Cover: The Unforeseen Consequences of Artificial Intelligence (AI) on Society

The Unforeseen Consequences of Artificial Intelligence (AI) on Society

A Systematic Review of Regulatory Gaps Generated by AI in the U.S.

Published Jun 2, 2020

by Carlos Ignacio Gutierrez Gaviria

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As a formal discipline, Artificial Intelligence (AI) is over 60 years old. In this time, breakthroughs in the field have generated technologies that compare to or outperform humans in tasks requiring creativity and complex reasoning. AI's growing catalog of applications and methods has the potential to profoundly affect public policy by generating instances where regulations are not adequate to confront the issues faced by society, also known as regulatory gaps.

The objective of this dissertation is to improve our understanding of how AI influences U.S. public policy. It systematically explores, for the first time, the role of AI in the generation of regulatory gaps. Specifically, it addresses two research questions:

  1. What U.S. regulatory gaps exist due to AI methods and applications?
  2. When looking across all of the gaps identified in the first research question, what trends and insights emerge that can help stakeholders plan for the future?

These questions are answered through a systematic review of four academic databases of literature in the hard and social sciences. Its implementation was guided by a protocol that initially identified 5,240 candidate articles. A screening process reduced this sample to 241 articles (published between 1976 and February of 2018) relevant to answering the research questions.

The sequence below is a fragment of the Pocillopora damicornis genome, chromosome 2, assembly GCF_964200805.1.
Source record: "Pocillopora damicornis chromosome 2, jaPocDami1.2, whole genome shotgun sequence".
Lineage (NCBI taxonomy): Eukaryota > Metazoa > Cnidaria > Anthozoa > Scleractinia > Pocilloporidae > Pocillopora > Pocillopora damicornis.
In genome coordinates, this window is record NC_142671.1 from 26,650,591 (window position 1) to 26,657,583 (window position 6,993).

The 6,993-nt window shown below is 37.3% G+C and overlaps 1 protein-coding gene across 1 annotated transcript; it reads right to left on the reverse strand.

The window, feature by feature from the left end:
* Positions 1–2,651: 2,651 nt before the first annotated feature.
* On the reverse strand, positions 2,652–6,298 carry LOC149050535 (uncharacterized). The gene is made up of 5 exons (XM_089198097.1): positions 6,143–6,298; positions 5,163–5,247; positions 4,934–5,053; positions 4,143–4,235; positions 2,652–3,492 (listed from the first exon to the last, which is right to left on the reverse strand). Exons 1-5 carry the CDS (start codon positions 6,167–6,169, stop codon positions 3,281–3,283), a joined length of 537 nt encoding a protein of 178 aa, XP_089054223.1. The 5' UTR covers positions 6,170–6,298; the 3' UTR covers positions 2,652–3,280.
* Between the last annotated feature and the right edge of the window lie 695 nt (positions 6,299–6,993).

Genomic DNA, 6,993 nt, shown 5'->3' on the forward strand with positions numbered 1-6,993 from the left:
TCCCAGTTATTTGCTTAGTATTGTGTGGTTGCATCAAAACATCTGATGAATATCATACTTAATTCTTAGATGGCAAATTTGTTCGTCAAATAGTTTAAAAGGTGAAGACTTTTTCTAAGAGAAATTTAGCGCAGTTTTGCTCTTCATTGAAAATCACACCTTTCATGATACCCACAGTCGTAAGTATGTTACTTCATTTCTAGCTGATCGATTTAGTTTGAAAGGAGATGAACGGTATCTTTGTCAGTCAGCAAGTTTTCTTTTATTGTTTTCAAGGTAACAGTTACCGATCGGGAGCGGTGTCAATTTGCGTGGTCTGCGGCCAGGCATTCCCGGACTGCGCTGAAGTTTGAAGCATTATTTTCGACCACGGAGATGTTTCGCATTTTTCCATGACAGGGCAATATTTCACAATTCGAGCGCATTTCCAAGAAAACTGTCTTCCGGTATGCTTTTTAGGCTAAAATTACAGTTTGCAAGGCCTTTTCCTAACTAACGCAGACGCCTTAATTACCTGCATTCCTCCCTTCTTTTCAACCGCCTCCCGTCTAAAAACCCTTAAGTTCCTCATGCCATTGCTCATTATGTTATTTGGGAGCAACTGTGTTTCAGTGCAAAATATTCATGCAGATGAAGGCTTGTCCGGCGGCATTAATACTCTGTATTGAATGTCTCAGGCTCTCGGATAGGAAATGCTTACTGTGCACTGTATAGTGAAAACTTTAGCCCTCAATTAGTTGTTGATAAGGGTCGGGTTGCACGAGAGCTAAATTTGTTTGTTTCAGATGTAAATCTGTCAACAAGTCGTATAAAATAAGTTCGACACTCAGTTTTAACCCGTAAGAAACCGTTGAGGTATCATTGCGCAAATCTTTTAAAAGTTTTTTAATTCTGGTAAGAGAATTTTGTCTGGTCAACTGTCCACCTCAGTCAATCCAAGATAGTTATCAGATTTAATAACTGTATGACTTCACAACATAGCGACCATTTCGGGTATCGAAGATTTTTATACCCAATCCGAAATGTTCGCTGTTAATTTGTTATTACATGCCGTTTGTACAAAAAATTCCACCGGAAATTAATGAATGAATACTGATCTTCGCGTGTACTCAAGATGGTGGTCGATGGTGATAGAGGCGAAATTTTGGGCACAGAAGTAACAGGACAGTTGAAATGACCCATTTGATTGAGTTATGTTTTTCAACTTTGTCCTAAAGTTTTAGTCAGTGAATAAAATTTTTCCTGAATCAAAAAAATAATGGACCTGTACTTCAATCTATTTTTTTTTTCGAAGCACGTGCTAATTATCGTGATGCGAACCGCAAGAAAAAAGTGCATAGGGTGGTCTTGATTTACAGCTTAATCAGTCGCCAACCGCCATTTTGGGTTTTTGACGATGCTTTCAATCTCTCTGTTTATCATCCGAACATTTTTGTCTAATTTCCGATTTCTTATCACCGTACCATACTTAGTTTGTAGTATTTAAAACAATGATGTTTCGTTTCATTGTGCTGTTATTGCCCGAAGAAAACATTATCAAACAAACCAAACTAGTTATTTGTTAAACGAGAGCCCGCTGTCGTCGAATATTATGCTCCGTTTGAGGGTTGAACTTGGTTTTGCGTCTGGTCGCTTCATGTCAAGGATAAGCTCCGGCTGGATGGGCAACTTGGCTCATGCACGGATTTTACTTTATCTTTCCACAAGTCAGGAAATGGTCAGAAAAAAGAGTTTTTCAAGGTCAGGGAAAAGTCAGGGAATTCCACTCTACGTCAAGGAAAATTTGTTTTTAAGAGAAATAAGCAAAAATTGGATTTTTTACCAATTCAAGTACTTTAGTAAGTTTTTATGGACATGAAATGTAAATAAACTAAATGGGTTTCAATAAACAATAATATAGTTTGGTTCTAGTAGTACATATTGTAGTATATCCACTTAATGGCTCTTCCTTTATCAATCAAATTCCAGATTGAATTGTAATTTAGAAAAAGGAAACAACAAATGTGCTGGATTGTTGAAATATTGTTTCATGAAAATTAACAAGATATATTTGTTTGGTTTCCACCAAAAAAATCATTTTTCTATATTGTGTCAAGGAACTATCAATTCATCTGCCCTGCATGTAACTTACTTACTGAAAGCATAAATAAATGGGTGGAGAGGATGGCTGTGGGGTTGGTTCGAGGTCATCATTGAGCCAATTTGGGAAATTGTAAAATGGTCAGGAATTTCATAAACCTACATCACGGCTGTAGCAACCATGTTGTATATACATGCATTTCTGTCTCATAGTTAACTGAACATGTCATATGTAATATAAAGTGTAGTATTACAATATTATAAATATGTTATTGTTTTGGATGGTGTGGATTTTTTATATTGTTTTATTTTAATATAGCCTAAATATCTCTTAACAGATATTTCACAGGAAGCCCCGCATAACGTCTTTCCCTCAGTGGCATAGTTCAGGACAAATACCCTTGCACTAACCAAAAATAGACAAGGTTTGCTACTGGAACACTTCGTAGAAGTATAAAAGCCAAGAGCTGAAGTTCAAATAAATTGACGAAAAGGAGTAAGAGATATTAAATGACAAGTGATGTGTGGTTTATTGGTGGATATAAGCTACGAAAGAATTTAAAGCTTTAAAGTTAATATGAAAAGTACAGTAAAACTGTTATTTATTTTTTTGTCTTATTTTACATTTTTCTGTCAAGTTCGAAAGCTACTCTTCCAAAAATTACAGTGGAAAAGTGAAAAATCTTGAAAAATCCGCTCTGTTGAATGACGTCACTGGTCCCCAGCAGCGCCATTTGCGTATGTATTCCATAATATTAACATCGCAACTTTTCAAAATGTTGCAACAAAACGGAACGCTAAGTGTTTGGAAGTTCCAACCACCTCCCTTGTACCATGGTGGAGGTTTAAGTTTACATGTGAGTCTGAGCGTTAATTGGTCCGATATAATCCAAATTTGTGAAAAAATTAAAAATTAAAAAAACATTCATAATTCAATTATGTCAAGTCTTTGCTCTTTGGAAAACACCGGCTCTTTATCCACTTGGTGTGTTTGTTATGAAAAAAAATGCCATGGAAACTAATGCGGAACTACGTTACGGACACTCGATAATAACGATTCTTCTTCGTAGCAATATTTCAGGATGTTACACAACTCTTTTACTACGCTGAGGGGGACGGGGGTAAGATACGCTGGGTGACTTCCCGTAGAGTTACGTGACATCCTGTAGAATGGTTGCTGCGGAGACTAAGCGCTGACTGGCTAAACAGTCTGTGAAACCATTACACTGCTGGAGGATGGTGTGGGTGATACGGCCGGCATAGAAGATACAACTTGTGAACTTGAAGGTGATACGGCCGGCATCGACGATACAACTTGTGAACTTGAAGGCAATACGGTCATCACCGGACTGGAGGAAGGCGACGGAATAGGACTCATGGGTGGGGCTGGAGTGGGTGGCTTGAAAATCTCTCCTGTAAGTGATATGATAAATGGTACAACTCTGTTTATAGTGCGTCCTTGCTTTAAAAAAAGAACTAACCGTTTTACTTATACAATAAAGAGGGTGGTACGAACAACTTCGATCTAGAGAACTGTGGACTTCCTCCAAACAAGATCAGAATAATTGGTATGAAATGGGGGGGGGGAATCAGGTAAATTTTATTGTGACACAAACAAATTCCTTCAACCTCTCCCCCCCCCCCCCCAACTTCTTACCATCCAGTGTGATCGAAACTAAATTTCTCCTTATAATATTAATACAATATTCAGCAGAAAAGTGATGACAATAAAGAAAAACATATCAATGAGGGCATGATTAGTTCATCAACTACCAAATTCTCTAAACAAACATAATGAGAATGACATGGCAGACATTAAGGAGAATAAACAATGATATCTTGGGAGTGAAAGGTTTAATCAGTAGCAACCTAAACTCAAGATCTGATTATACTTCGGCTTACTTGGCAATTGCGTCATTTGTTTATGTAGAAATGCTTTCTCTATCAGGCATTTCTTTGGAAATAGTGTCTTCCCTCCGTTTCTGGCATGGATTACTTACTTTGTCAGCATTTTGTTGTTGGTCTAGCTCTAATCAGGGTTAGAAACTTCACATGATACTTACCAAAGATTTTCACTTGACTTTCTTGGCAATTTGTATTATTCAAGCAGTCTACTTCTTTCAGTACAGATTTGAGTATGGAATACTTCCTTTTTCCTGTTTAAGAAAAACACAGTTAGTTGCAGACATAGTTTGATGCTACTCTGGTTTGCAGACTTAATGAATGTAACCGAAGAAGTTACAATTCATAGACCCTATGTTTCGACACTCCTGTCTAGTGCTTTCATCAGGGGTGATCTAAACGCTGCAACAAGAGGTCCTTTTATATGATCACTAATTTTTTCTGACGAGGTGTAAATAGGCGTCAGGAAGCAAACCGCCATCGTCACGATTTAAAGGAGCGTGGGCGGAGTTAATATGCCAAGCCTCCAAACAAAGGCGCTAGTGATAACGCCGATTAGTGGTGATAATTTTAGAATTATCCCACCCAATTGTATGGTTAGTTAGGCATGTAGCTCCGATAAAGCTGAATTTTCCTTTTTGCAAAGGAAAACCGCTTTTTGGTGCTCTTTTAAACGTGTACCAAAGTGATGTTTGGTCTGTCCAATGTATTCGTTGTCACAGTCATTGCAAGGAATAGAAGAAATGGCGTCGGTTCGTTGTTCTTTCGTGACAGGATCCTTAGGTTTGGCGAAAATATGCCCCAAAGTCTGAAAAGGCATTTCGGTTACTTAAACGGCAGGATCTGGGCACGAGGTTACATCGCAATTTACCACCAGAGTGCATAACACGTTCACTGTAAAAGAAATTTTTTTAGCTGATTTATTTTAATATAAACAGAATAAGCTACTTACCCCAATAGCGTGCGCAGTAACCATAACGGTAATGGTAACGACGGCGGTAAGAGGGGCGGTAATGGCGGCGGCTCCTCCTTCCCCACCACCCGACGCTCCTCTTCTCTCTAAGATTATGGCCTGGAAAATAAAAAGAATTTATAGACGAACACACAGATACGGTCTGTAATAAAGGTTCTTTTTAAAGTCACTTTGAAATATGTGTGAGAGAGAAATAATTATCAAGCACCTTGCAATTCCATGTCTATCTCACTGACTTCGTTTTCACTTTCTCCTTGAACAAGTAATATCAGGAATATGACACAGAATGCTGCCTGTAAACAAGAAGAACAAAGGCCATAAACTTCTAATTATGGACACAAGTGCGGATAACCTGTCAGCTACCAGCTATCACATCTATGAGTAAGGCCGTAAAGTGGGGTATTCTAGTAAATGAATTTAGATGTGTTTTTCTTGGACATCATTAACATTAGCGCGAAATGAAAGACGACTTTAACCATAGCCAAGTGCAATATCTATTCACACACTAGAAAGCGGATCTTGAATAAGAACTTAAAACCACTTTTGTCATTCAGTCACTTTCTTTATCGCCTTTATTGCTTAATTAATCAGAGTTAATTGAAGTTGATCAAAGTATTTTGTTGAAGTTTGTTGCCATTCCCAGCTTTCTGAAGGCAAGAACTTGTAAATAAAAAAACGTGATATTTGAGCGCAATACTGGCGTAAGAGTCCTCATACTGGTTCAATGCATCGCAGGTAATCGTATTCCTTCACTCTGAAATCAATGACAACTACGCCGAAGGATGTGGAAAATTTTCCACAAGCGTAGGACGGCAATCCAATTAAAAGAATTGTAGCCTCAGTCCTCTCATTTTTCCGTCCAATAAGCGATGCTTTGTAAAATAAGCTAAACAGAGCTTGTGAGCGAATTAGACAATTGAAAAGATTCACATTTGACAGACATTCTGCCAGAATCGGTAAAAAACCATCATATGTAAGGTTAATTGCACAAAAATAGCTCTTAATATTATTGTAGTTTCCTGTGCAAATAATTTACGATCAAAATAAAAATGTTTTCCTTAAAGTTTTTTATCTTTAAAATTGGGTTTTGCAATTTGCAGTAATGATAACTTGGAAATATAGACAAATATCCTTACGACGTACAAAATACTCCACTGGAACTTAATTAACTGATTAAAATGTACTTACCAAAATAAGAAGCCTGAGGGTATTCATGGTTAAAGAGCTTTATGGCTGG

This dissertation contributes to the literature by adapting the work of Bennett-Moses and Calo to effectively characterize regulatory gaps caused by AI in the U.S. In addition, it finds that most gaps: do not require new regulation or the creation of governance frameworks for their resolution, are found at the federal and state levels of government, and AI applications are recognized more often than methods as their cause.

Research conducted by

This document was submitted as a dissertation in January 2020 in partial fulfillment of the requirements of the doctoral degree in public policy analysis at the Pardee RAND Graduate School. The faculty committee that supervised and approved the dissertation consisted of Dave Baiocchi (Chair), Nidhi Kalra, John Seely Brown, and William Welser IV. This work was funded by the Government of Mexico, the Horowitz Foundation for Social Policy, and by the Pardee RAND Graduate School through its Redesign Dissertation Award.

This publication is part of the RAND dissertation series. Pardee RAND dissertations are produced by graduate fellows of the Pardee RAND Graduate School, the world's leading producer of Ph.D.'s in policy analysis. The dissertations are supervised, reviewed, and approved by a Pardee RAND faculty committee overseeing each dissertation.

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